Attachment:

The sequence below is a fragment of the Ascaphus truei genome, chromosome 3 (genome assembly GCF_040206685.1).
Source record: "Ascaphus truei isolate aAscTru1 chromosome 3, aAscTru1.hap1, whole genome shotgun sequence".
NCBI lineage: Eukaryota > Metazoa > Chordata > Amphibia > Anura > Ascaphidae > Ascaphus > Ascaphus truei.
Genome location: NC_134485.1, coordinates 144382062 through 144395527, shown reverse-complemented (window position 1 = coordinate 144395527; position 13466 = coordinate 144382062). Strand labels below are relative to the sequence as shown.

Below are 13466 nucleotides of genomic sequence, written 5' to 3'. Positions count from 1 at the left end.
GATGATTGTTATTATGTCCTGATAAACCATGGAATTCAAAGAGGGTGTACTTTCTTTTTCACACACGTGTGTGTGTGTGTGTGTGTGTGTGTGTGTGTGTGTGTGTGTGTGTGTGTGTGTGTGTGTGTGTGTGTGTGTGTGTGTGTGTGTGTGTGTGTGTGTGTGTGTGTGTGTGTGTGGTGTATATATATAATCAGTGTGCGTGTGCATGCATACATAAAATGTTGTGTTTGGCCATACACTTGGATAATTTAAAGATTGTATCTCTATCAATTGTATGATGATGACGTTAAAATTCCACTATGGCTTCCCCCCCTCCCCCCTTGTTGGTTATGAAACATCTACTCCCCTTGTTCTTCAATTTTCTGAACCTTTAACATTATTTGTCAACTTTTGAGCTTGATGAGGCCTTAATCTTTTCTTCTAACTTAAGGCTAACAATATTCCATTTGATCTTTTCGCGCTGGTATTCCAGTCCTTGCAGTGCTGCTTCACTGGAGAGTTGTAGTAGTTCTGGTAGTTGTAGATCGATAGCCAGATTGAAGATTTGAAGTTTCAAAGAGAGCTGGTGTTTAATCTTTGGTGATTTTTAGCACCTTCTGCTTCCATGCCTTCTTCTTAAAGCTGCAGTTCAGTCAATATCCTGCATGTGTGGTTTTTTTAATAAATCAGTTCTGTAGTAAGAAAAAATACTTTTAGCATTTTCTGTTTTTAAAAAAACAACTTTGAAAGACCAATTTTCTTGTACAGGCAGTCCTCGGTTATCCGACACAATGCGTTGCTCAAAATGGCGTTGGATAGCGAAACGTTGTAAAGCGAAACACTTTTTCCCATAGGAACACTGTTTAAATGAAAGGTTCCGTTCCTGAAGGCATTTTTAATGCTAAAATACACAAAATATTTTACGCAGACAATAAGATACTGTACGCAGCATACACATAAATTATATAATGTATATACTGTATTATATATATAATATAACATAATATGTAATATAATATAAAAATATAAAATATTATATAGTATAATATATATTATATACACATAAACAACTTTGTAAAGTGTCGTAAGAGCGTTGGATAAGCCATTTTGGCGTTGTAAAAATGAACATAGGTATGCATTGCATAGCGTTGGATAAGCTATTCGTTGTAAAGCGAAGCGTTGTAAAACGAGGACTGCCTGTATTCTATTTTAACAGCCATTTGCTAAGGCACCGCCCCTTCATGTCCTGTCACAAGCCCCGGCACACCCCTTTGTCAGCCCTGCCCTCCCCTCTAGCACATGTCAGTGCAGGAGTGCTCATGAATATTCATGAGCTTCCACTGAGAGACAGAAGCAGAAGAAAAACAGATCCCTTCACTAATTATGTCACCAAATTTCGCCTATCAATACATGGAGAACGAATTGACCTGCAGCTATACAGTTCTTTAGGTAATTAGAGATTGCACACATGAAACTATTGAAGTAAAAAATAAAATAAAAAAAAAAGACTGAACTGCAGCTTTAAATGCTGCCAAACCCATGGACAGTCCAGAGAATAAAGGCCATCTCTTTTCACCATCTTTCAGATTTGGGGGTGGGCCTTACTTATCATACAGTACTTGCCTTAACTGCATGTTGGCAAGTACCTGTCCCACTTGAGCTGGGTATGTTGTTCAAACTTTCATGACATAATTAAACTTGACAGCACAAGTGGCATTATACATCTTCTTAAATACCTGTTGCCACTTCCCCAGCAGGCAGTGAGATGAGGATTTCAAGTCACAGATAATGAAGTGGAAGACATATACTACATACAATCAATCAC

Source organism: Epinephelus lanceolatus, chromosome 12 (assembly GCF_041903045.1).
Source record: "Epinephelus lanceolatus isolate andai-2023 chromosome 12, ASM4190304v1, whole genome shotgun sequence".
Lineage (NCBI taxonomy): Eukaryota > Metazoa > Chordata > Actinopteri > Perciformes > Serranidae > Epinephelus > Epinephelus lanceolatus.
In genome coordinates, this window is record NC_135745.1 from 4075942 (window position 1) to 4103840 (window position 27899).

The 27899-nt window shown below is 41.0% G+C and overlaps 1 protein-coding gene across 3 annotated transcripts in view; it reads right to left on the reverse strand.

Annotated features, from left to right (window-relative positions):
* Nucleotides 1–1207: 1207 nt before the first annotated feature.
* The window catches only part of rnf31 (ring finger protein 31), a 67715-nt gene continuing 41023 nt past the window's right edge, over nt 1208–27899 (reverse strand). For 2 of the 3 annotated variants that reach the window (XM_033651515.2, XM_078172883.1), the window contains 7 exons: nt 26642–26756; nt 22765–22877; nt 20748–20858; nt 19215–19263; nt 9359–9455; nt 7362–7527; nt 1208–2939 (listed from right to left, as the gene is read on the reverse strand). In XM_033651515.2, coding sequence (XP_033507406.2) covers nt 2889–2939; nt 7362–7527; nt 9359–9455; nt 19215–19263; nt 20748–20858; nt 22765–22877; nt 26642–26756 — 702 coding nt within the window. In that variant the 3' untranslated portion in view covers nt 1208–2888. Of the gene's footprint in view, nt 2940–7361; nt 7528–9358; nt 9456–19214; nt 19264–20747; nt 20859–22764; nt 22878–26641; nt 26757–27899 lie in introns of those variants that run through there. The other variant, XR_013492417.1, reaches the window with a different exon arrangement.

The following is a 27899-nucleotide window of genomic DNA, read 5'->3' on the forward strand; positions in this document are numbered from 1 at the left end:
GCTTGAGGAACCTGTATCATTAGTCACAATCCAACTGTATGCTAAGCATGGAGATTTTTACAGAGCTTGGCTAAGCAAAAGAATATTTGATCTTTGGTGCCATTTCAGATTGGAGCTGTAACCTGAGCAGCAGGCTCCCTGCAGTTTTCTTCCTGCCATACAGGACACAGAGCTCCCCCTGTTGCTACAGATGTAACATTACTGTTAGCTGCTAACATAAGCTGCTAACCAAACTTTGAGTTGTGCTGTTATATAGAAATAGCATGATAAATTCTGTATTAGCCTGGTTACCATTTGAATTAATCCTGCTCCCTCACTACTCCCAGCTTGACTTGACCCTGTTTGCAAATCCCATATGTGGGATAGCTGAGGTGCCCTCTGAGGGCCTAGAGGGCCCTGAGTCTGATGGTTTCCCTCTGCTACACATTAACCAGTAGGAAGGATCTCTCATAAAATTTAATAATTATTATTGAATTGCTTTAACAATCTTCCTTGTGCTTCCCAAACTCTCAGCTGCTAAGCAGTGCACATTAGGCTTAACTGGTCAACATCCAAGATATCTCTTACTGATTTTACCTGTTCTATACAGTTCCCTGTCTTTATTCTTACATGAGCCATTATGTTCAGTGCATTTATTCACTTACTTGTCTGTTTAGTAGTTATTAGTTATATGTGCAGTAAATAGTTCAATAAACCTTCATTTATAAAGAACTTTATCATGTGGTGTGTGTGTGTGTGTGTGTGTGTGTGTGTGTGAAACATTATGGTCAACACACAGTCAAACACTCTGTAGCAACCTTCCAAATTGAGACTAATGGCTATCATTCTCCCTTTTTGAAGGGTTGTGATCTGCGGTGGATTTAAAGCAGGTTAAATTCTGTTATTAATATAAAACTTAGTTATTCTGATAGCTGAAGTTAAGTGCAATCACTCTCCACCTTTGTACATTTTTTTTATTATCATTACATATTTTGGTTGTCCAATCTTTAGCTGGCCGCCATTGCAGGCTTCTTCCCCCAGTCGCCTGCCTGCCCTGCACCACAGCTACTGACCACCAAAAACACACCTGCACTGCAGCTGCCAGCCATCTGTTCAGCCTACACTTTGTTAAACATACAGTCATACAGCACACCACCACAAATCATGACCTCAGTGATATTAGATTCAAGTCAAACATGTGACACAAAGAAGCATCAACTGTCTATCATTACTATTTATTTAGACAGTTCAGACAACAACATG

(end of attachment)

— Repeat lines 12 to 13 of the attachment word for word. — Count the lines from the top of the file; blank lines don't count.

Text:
Annotated features, from left to right (window-relative positions):
* Nucleotides 1–1207: 1207 nt before the first annotated feature.